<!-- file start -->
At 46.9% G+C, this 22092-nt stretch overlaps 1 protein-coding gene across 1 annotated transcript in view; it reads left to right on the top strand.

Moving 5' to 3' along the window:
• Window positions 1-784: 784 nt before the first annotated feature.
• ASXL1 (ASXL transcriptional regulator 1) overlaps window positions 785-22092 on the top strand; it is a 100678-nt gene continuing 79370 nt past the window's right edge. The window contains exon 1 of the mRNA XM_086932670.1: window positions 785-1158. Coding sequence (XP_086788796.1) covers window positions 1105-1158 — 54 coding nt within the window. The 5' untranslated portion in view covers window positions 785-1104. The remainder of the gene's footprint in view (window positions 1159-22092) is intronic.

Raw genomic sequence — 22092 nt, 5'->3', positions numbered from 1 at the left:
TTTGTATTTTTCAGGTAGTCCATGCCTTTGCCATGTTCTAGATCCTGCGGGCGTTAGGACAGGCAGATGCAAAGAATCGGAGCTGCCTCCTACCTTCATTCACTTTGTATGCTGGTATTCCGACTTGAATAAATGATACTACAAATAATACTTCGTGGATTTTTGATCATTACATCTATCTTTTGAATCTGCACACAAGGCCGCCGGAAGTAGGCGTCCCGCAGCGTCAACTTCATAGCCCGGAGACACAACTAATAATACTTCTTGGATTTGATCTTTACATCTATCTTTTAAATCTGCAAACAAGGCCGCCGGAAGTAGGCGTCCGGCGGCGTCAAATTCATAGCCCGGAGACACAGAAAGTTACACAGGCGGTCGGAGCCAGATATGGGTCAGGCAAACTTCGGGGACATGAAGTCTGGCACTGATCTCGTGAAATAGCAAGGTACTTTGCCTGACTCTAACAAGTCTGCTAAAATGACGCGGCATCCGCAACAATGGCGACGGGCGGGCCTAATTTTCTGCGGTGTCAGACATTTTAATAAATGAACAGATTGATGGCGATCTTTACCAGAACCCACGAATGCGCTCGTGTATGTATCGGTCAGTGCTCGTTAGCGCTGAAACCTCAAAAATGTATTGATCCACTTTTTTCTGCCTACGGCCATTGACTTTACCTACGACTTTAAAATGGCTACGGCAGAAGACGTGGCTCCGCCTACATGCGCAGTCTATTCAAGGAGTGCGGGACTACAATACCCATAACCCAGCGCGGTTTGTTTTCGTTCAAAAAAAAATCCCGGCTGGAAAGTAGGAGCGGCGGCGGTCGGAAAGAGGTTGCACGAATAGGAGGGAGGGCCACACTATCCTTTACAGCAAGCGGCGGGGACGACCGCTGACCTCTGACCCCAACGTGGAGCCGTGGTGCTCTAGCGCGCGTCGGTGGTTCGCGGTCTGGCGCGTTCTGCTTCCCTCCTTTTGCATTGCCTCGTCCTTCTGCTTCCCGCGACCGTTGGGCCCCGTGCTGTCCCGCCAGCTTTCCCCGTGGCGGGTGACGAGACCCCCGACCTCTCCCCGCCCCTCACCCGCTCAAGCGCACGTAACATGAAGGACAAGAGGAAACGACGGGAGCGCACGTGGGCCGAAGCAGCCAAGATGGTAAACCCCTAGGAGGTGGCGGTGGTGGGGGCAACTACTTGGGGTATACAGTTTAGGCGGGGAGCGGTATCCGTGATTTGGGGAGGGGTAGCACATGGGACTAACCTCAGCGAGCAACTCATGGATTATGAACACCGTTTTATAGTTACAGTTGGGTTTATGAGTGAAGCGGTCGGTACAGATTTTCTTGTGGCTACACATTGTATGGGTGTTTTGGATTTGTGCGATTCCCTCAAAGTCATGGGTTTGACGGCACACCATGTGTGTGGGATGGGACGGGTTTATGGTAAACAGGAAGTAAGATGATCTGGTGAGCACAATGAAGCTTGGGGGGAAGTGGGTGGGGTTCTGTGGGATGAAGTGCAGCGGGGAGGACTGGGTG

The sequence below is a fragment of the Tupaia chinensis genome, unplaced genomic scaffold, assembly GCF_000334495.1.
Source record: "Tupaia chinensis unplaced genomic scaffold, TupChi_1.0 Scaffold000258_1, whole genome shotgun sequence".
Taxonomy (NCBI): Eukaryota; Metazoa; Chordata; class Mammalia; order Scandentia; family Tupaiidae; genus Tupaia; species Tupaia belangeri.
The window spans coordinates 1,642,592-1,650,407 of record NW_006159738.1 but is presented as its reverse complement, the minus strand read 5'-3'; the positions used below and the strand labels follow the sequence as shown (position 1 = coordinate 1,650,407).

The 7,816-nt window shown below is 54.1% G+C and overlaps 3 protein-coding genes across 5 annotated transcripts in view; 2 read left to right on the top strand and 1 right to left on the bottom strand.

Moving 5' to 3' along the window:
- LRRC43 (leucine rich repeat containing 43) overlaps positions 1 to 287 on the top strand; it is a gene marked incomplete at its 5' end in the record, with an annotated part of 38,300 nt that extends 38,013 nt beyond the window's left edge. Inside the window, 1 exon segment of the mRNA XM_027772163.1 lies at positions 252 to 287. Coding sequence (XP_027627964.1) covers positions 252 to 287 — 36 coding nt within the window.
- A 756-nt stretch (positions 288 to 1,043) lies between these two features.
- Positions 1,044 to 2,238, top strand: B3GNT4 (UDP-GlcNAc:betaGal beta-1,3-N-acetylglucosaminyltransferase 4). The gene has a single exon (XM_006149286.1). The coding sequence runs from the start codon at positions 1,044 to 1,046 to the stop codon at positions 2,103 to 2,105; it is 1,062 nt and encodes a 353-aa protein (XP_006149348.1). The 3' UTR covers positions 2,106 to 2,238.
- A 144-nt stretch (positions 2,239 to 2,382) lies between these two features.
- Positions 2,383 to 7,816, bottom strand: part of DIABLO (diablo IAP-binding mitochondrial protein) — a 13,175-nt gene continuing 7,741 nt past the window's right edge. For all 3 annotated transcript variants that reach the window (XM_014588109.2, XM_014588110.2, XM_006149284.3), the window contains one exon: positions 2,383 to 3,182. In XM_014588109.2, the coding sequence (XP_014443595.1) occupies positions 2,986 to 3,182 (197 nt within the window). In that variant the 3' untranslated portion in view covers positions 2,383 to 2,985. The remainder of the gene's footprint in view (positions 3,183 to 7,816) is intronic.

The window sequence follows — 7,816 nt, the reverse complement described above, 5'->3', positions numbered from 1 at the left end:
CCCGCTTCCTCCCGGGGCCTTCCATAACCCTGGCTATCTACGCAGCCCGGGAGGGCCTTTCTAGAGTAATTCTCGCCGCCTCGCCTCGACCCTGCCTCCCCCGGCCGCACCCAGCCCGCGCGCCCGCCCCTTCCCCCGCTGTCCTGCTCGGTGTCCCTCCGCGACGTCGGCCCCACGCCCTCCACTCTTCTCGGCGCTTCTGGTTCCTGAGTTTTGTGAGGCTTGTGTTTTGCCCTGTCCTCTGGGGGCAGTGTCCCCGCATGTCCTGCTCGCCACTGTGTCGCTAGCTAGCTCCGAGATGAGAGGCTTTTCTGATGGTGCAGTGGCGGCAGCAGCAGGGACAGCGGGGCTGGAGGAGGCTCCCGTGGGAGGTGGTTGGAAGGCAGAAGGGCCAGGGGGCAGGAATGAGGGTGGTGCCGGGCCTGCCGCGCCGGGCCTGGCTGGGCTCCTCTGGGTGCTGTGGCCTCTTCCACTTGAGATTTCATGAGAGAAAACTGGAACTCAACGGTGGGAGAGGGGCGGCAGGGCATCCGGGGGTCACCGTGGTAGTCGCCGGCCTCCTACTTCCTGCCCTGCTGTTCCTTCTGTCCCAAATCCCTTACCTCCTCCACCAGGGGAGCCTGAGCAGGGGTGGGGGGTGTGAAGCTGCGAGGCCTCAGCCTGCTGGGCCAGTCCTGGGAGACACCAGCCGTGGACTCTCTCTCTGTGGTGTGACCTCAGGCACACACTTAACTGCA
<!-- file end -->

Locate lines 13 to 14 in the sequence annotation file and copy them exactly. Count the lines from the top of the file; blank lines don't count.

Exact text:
- LRRC43 (leucine rich repeat containing 43) overlaps positions 1 to 287 on the top strand; it is a gene marked incomplete at its 5' end in the record, with an annotated part of 38,300 nt that extends 38,013 nt beyond the window's left edge. Inside the window, 1 exon segment of the mRNA XM_027772163.1 lies at positions 252 to 287. Coding sequence (XP_027627964.1) covers positions 252 to 287 — 36 coding nt within the window.
- A 756-nt stretch (positions 288 to 1,043) lies between these two features.